November 27, 2021
IN 2018 THE ailment of Billy Caldwell, a 12 year old with epilepsy, forced the government to issue a medical cannabis license. His seizures were controlled with a pharmaceutical oil from Canada. This has de facto set a precedent. In July of the same year, cannabis products were legalized for patients with “exceptional clinical needs”.
But legal means not available. While adults for whom medicinal cannabis is suitable can usually get it on a private prescription, children cannot. Neither of the two privately prescribing doctors accepts new patients. The parents of Jorja Emerson, a five-year-old who lives in Northern Ireland, say the family may be forced to move to Canada after the prescribing doctor retires. Only three children, including Billy Caldwell, were given prescriptions by the National Health Service (NHS).
For most epileptic children, there are other, better options. But with some, nothing seems to be working. You can have hundreds of seizures a week and suffer neurological damage that can be fatal. Some parents say that products containing low levels of tetrahydrocannabinol (THC), the psychoactive ingredient in cannabis, changed their children’s lives.
Disputes over what works are commonplace in medicine. And parents who run out of wisdom sometimes turn to unwise, ineffective options. However, cannabis is known to help with some forms of epilepsy: One treatment approved for two forms of the disease contains the non-psychoactive compound cannabidiol. Many well-conducted studies and some studies (though not randomized controlled ones, the gold standard in medicine) support the case for THC.
Health Minister Maria Caulfield says the problem with access is clinical, not political. Some blame new guidelines from the British Pediatric Neurology Association (BPNA). The organization does not advise against the use of unlicensed cannabis products because it believes there are insufficient data on safety and efficacy. It advises waiting for the results of a study by the NHS. These would not come before 2024.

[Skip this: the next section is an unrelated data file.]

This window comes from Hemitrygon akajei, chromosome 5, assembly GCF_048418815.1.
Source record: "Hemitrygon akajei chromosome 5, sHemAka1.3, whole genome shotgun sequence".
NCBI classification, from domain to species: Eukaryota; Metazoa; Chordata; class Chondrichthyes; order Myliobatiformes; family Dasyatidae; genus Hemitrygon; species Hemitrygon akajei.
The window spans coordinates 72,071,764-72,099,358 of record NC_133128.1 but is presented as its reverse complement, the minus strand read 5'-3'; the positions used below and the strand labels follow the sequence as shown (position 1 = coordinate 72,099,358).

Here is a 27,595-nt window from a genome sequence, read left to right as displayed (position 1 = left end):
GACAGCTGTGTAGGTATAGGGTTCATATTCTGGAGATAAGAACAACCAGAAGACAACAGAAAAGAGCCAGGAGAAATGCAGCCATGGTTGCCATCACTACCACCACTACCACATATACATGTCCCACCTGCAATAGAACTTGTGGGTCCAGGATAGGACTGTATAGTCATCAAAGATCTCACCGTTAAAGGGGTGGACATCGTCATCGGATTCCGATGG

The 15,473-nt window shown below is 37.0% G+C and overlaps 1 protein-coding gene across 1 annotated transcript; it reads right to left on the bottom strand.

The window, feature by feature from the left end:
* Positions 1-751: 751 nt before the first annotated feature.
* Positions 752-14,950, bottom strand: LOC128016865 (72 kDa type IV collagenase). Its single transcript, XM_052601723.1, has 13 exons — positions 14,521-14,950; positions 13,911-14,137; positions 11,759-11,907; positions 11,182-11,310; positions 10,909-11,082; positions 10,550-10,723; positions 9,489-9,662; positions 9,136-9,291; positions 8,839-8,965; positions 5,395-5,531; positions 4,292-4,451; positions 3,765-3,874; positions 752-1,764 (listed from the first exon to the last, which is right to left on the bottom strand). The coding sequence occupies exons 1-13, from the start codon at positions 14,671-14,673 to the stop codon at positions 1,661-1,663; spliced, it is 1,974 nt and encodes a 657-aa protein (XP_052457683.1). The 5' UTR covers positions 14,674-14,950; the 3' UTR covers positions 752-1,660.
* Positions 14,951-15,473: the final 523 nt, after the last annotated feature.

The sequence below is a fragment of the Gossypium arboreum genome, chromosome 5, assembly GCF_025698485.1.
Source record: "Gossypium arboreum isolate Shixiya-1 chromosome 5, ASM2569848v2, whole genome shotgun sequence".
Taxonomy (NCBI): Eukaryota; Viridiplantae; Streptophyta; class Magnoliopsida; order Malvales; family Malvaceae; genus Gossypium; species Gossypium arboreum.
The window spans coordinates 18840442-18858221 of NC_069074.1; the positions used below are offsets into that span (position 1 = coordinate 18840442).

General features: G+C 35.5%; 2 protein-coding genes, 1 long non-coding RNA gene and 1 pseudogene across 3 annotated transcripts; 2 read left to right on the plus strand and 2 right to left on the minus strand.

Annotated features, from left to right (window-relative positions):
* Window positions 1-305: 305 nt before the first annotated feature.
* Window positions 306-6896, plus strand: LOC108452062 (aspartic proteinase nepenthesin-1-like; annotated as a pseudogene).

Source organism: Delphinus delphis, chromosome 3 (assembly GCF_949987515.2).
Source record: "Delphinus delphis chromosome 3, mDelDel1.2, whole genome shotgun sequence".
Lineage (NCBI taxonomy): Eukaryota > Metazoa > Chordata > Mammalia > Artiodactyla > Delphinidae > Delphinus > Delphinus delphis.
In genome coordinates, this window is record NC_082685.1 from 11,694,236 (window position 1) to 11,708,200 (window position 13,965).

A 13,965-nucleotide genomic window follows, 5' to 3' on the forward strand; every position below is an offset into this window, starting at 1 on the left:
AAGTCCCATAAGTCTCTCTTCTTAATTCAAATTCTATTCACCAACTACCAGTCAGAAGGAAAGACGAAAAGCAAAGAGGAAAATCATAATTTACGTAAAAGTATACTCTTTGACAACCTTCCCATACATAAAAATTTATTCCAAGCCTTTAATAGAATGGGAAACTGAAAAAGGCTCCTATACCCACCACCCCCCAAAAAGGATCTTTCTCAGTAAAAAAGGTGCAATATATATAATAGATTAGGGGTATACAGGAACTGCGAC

Alasdair Parker, Consultant Pediatric Neurologist at Addenbrooke’s Hospital, Cambridge, is the President of BPNA. In animal studies, he warns, small amounts of THC made the seizures worse, not better. THC has been linked to mental health problems in teenagers, and some fear long-term effects on brain development.
But for desperate parents, such caution cuts little ice. Concern about long-term consequences feels like a sideline when weighing up a very poor quality of life and the risk of death, says Hannah Deacon. Her son Alfie (pictured) is one of three kids with an NHS prescription, and she says he has only seen one improvement in the four years he has taken it. Other parents are turning to the black market to buy a herbal product that has a lot more THC in it.
In difficult cases, doctors can make a judgment about using drugs “outside of the approval”. But the guidelines leave little room for this. David Jennings, a policy expert at Epilepsy Action, a charity, says more flexibility was expected and that what it found not only tightened the rules for private prescriptions, but also implied clinicians “if things go wrong, they will brought them to justice ”. .
The argument becomes ugly. Mr Jennings says parents are frustrated. Dr. Parker, meanwhile, says that some pediatric neurologists feel “threatened, bullied and harassed” and suggests that some medical cannabis advocates “have a financial interest in us withdrawing our guidance.” David Nutt, Professor of Neuropsychopharmacology at Imperial College London, thinks BPNA is a hindrance, even unethical. He says he has heard of children dying from a lack of accessible, affordable medical cannabis, and that his as-yet-unpublished research shows a 50-fold decrease in seizures when using a product that contains both THC and cannabidiol.
It remains to be seen how long it will take the experts to settle their differences. In the meantime, expect to hear more from noisy and desperate parents. This makes the subject political again – whether the Minister of Health likes it or not. ■
This article appeared in the United Kingdom section of the print edition under the heading “Hardcases”